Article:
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Designing (with) the climate at TEDxUNIR Conference

posted Mar 6, 2013, 6:45 AM by Patricia Martin   [ updated Jun 1, 2013, 5:40 AM ]
Last February I had the opportunity to participate in the TEDxUNIR conference in Logroño. Here is the video of the talk followed by the text in English.



DESIGNING (WITH) THE CLIMATE

Yesterday, I arrived from London, where I’ve been living for three years. When we decided to move there, we had the mental image of London as a very big city, with lots of people on the streets, very diverse and intense... However, the idea that our friends and relatives have of the city was another. When we told them we were going to live in London, the most common answer we received was: "really? The weather is quite bad there, isn’t it?" And yes, they were right, it is very bad.

But they were right in giving importance to the climate too, because climate is a fundamental part of the city. It exerts great influence on the image of the city and it can form an essential part of its identity. For example, it is impossible to think on any of these cities without associating them with a specific climate, temperature, light or moisture. I would even say that the city is climate.

Moreover, the weather is also part of us. Climatic conditions are pervasive aspects of our routine and define many actions and decisions we make every day. We think, feel and talk about it constantly. Climate can even define our mood and personality.

Climatic conditions have a great influence on the way we perceive our environment. Any change in the weather, time of the day, the point of view or the viewer's mood influences their understanding and perception. The same scenario can be completely different depending on the atmospheric conditions. Even a seemingly solid object like a building may look different, depending on the moment in which we look at it. Therefore, our relationship with the environment is totally dependent on the weather. Or putting it in another way, the weather allows us to multiply the experiences of the city and make it different every time we look at it.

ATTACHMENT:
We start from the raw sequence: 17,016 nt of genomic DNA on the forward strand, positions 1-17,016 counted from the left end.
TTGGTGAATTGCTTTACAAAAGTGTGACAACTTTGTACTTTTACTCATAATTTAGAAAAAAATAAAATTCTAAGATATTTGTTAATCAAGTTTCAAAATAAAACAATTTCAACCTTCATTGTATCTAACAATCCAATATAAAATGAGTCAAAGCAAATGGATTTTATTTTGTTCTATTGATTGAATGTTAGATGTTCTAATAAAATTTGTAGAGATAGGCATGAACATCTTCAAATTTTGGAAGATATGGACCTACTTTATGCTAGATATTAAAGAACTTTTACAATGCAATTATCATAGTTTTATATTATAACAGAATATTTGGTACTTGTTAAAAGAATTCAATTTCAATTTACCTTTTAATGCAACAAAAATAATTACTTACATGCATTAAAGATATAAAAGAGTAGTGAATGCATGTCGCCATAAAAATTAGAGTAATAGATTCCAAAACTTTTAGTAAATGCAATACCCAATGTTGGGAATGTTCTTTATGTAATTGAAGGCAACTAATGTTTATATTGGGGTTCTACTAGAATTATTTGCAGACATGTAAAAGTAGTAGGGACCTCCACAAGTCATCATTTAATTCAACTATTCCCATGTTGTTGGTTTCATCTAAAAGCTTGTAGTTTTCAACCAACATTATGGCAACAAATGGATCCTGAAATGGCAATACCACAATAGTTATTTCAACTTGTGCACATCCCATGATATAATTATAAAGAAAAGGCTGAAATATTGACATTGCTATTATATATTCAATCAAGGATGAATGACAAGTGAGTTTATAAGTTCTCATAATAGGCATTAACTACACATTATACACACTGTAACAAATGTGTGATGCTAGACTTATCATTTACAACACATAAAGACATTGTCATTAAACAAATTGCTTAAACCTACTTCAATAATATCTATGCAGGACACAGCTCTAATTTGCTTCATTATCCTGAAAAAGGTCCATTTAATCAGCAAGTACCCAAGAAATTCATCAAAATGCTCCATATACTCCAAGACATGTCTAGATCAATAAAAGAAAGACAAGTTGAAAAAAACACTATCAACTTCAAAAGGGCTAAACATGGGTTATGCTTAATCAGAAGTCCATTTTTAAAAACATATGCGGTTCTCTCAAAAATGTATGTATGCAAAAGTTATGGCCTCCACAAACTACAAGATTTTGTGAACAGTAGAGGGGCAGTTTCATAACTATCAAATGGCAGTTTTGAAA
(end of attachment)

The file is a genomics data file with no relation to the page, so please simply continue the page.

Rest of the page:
However, in recent decades we have tended to make city through spaces like this, isolated from the outside and ignoring the weather. In this way, we protect ourselves from unfavourable climatic conditions, but we also isolate ourselves from the good experiences the weather offers.

By including the weather in the city again, we increase awareness of the place and the planet on which we live. We can take advantage and use changes in light, temperature, humidity to create more stimulating and enriching spaces.

So, can we create cities where the weather is another urban element, such as streets or buildings? Can we create spaces for the rain, sunrises or cloudy days, so as to generate richer and more stimulating urban spaces?

Interest on the climate and the weather has grown significantly in recent years. This is an image of the CLOUD experiment being conducted at CERN in Switzerland. It is a camera which reproduces atmospheric conditions to better understand the clouds. With it we can now understand how clouds form and maybe reproduce them in the future.

The interest on weather and the experiences it offers is also growing in the world of art. For example, this frozen dusk inside the Tate Modern by Olafur Eliasson. Oddly enough, everybody—including myself—sat or lay down on the floor to watch it, as if we were on the beach admiring a real dusk. Similarly, The Rain Room exhibited now in London recreates the rain. It consists on a room where it rains, but when people walk through it, the rain stops just above oneself (unlike the famous cartoon cloud that was put over the character and pursued him wherever he went). Experiencing the rain from a different perspective—in an enclosed space where you can only see and hear the rain but not feel it in your skin—force us to reflect on this phenomenon so common in our lives and so important for the preservation of our environment.

At the moment there are only occasional experiments and there is still a long way to explore. By introducing elements like sun and shading, water in all its forms, moving air and consider seasonal variations of each place, we are creating more comfortable and attractive spaces for people. We will also be helping to create a more sustainable environment by emphasizing the importance of the atmosphere to global sustainability.

 

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